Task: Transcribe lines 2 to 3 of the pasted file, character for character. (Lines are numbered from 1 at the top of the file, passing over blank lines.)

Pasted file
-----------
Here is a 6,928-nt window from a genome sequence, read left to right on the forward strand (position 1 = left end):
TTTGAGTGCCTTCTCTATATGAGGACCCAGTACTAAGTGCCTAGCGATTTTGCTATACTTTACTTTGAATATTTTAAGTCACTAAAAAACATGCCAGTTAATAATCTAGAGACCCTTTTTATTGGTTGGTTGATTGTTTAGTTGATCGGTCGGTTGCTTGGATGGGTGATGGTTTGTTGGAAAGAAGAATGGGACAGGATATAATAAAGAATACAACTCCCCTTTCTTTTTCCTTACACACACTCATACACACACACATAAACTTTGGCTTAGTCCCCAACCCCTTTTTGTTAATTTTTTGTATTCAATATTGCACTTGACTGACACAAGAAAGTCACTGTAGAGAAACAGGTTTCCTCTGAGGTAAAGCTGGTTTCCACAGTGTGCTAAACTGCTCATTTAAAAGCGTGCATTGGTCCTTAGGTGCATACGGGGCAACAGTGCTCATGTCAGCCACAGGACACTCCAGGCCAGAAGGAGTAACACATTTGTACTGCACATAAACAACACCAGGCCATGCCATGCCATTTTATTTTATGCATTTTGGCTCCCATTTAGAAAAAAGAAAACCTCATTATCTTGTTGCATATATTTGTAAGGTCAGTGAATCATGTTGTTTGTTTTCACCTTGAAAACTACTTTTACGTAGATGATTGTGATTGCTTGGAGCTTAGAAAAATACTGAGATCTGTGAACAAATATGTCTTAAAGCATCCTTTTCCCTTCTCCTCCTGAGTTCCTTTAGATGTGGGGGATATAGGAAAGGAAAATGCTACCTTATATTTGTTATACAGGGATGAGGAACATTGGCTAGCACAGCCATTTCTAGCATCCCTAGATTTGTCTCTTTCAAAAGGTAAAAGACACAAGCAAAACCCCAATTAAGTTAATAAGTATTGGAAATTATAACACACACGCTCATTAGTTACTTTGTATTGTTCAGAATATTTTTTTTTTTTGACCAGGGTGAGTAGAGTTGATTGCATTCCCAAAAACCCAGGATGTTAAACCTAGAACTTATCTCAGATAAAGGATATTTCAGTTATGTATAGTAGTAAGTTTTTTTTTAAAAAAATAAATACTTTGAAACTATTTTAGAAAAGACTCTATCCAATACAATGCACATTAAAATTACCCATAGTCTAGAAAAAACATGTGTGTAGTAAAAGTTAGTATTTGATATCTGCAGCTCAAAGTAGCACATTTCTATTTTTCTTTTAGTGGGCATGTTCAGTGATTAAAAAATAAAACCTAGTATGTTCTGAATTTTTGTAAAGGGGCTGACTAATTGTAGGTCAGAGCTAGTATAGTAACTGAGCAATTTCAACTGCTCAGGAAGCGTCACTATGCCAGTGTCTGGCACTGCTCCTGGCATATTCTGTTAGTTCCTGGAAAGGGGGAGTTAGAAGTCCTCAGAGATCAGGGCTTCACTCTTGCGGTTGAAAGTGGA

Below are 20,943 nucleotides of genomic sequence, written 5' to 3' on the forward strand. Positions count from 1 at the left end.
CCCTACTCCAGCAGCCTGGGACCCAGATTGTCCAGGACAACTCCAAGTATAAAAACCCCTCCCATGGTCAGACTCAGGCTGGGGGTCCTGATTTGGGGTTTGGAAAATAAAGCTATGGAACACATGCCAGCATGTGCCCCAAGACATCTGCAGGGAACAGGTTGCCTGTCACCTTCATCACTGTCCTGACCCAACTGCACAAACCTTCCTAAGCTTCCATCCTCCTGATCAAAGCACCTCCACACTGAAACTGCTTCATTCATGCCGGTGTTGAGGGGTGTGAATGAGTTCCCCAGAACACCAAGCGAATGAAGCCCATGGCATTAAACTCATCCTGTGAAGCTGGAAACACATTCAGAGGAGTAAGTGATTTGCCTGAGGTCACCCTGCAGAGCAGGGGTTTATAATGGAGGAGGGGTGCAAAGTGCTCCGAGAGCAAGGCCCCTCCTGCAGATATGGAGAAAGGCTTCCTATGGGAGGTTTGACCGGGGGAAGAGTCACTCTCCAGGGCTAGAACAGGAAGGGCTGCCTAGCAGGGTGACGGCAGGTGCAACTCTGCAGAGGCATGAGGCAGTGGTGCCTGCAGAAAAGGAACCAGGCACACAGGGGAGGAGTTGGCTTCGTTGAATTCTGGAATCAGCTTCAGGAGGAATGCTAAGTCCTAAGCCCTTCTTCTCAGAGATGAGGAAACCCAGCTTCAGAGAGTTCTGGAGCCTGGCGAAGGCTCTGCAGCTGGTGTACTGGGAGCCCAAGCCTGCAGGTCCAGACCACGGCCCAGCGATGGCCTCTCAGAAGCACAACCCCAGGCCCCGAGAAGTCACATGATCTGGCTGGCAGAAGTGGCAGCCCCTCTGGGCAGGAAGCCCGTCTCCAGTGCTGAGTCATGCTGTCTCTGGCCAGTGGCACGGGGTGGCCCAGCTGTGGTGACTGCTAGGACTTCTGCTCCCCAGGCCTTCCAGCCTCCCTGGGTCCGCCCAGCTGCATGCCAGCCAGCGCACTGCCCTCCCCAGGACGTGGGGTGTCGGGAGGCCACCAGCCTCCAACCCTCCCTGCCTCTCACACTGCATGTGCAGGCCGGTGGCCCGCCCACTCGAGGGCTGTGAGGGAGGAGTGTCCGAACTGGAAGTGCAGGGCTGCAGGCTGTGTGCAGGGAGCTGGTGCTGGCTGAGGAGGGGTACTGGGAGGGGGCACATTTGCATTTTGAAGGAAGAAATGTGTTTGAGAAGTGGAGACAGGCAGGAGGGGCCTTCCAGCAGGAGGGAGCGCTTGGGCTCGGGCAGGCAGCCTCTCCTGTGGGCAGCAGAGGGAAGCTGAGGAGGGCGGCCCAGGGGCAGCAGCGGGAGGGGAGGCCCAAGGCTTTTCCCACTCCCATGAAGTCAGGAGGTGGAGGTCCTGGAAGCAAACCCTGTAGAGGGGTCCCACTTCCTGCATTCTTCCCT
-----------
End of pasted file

TTTGAGTGCCTTCTCTATATGAGGACCCAGTACTAAGTGCCTAGCGATTTTGCTATACTTTACTTTGAATATTTTAAGTCACTAAAAAACATGCCAGTTAATAATCTAGAGACCCTTTTTATTGGTTGGTTGATTGTTTAGTTGATCGGTCGGTTGCTTGGATGGGTGATGGTTTGTTGGAAAGAAGAATGGGACAGGATATAATAAAGAATACAACTCCCCTTTCTTTTTCCTTACACACACTCATACACACACACATAAACTTTGGCTTAGTCCCCAACCCCTTTTTGTTAATTTTTTGTATTCAATATTGCACTTGACTGACACAAGAAAGTCACTGTAGAGAAACAGGTTTCCTCTGAGGTAAAGCTGGTTTCCACAGTGTGCTAAACTGCTCATTTAAAAGCGTGCATTGGTCCTTAGGTGCATACGGGGCAACAGTGCTCATGTCAGCCACAGGACACTCCAGGCCAGAAGGAGTAACACATTTGTACTGCACATAAACAACACCAGGCCATGCCATGCCATTTTATTTTATGCATTTTGGCTCCCATTTAGAAAAAAGAAAACCTCATTATCTTGTTGCATATATTTGTAAGGTCAGTGAATCATGTTGTTTGTTTTCACCTTGAAAACTACTTTTACGTAGATGATTGTGATTGCTTGGAGCTTAGAAAAATACTGAGATCTGTGAACAAATATGTCTTAAAGCATCCTTTTCCCTTCTCCTCCTGAGTTCCTTTAGATGTGGGGGATATAGGAAAGGAAAATGCTACCTTATATTTGTTATACAGGGATGAGGAACATTGGCTAGCACAGCCATTTCTAGCATCCCTAGATTTGTCTCTTTCAAAAGGTAAAAGACACAAGCAAAACCCCAATTAAGTTAATAAGTATTGGAAATTATAACACACACGCTCATTAGTTACTTTGTATTGTTCAGAATATTTTTTTTTTTTGACCAGGGTGAGTAGAGTTGATTGCATTCCCAAAAACCCAGGATGTTAAACCTAGAACTTATCTCAGATAAAGGATATTTCAGTTATGTATAGTAGTAAGTTTTTTTTTAAAAAAATAAATACTTTGAAACTATTTTAGAAAAGACTCTATCCAATACAATGCACATTAAAATTACCCATAGTCTAGAAAAAACATGTGTGTAGTAAAAGTTAGTATTTGATATCTGCAGCTCAAAGTAGCACATTTCTATTTTTCTTTTAGTGGGCATGTTCAGTGATTAAAAAATAAAACCTAGTATGTTCTGAATTTTTGTAAAGGGGCTGACTAATTGTAGGTCAGAGCTAGTATAGTAACTGAGCAATTTCAACTGCTCAGGAAGCGTCACTATGCCAGTGTCTGGCACTGCTCCTGGCATATTCTGTTAGTTCCTGGAAAGGGGGAGTTAGAAGTCCTCAGAGATCAGGGCTTCACTCTTGCGGTTGAAAGTGGA

Below are 20,943 nucleotides of genomic sequence, written 5' to 3' on the forward strand. Positions count from 1 at the left end.